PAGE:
|Jason "Wee Man" Acuña, an actor and stunt performer with achondroplasia|
|Symptoms||Short arms and legs, enlarged head, prominent forehead|
|Complications||Ear infections, lordosis, back pain, spinal stenosis, hydrocephalus|
|Causes||Mutation in FGFR3 gene|
|Diagnostic method||Based on symptoms, genetic testing if uncertain|
|Differential diagnosis||Hypochondroplasia, thanatophoric dysplasia, cartilage-hair hypoplasia, pseudoachondroplasia|
|Treatment||Support groups, growth hormone therapy, treatment of complications|
|Prognosis||10 year shorter life expectancy|
|Frequency||1 in 27,500 people|
Achondroplasia is a genetic disorder that results in dwarfism. In those with the condition, the arms and legs are short, while the torso is typically of normal length. Those affected have an average adult height of 131 centimetres (4 ft 4 in) for males and 123 centimetres (4 ft) for females. Other features include an enlarged head and prominent forehead. It does not affect intelligence.
Achondroplasia is due to a mutation in the fibroblast growth factor receptor 3 (FGFR3) gene. In about 80% of cases, this occurs as a new mutation during early development. In the other cases, it is inherited from one's parents in an autosomal dominant manner. Those with two affected genes do not typically survive. Diagnosis is generally based on symptoms but may be supported by genetic testing if uncertain.
Treatments may include support groups and growth hormone therapy. Efforts to treat or prevent complications such as obesity, hydrocephalus, obstructive sleep apnea, middle ear infections or spinal stenosis may be required. Life expectancy of those affected is about 10 years less than average. The condition affects about 1 in 27,500 people. Rates are higher in Denmark and Latin America. The shortest known adult with the condition is Jyoti Amge at 62.8 centimetres (2 ft 0.7 in).
Signs and symptoms
- Disproportionate dwarfism
- Shortening of the proximal limbs (called rhizomelic shortening)
- Short fingers and toes with trident hands
- Large head with prominent forehead frontal bossing
- Small midface with a flattened nasal bridge
- Spinal kyphosis (convex curvature) or lordosis (concave curvature)
- Varus (bowleg) or valgus (knock knee) deformities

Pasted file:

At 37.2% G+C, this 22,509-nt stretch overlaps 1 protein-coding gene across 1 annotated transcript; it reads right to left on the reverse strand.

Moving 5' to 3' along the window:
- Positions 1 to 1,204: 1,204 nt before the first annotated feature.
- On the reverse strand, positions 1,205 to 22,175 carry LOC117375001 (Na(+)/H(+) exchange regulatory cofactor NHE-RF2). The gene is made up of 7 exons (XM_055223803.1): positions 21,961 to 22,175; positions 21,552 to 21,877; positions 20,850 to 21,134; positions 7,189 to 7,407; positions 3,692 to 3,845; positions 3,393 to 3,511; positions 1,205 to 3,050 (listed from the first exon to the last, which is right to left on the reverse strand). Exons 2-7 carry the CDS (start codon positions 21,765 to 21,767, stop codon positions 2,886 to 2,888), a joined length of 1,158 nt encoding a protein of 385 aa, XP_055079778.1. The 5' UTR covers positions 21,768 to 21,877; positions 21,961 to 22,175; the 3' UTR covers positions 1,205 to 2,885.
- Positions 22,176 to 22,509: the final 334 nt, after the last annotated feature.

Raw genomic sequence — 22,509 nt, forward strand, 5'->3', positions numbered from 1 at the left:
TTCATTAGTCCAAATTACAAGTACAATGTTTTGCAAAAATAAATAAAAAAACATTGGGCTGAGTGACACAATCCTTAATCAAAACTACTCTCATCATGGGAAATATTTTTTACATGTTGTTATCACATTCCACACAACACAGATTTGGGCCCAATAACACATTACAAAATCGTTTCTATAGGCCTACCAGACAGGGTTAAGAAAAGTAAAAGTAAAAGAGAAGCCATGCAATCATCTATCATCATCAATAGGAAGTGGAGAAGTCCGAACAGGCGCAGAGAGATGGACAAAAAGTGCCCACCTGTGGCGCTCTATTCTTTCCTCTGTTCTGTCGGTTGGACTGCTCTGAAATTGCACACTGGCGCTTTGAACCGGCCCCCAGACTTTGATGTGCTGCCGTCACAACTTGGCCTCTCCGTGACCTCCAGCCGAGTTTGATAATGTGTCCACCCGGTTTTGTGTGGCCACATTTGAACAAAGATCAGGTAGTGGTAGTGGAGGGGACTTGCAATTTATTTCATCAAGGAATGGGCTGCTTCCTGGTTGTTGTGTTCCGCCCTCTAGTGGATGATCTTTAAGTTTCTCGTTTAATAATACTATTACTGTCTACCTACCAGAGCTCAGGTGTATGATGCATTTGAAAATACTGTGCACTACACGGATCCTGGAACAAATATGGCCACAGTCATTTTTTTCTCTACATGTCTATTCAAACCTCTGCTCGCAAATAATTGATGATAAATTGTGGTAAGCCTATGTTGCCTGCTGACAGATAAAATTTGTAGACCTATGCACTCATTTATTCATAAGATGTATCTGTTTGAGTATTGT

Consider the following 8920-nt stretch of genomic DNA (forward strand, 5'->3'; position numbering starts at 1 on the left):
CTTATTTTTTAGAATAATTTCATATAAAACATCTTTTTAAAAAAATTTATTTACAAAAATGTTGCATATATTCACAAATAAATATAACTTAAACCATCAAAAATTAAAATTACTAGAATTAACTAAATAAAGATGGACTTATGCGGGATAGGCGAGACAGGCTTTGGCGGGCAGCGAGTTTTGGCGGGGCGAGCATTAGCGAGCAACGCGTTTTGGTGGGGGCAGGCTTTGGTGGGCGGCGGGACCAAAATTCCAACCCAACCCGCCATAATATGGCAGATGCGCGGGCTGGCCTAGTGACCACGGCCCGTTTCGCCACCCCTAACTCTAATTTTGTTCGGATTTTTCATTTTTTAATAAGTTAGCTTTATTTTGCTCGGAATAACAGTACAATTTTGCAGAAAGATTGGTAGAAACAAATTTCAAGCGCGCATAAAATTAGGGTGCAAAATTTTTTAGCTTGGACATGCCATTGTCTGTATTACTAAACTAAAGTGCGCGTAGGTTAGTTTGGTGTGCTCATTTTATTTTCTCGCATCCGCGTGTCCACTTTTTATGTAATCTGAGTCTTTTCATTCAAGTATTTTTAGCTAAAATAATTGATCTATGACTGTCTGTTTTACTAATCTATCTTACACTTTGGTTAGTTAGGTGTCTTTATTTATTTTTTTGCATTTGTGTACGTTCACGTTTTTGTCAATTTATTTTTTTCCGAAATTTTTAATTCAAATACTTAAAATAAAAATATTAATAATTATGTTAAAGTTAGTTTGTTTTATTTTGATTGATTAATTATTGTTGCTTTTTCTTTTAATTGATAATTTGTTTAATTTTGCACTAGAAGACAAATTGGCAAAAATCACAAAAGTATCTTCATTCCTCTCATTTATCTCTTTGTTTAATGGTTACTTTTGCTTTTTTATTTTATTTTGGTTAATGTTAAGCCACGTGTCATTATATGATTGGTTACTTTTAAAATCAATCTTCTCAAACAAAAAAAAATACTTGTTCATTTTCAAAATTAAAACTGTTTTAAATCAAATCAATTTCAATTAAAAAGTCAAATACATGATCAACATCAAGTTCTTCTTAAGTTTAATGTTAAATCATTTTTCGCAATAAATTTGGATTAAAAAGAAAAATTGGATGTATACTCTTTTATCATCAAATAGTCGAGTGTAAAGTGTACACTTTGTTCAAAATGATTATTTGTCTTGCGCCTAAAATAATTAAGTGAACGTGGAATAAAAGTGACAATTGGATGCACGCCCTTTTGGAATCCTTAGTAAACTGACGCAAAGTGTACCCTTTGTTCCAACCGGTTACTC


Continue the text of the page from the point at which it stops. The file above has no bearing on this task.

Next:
- Frequently have ear infections (due to Eustachian tube blockages), sleep apnea (which can be central or obstructive), and hydrocephalus
Achondroplasia is caused by a mutation in fibroblast growth factor receptor 3 (FGFR3) gene. This gene is mainly responsible for making the protein, fibroblast growth factor receptor 3. This protein contributes to the production of collagen and other structural components in tissues and bones. When the FGFR3 gene is mutated it interferes with how this protein interacts with growth factors leading to complications with bone production. Cartilage is not able to fully develop into bone, causing the individual to be disproportionately shorter in height.
In normal development FGFR3 has a negative regulatory effect on bone growth. In achondroplasia, the mutated form of the receptor is constitutively active and this leads to severely shortened bones. The effect is genetically dominant, with one mutant copy of the FGFR3 gene being sufficient to cause achondroplasia, while two copies of the mutant gene are invariably fatal (recessive lethal) before or shortly after birth (known as a lethal allele). A person with achondroplasia thus has a 50% chance of passing dwarfism to each of their offspring. People with achondroplasia can be born to parents that do not have the condition due to spontaneous mutation.
Achondroplasia can be inherited through autosomal dominance. In couples where one partner has achondroplasia there is a 50% chance of passing the disorder onto their child every pregnancy. In situations where both parents have achondroplasia there is a 50% chance the child will have achondroplasia, 25% chance the child will not, and a 25% chance that the child will inherit the gene from both parents resulting in double dominance and leading to death.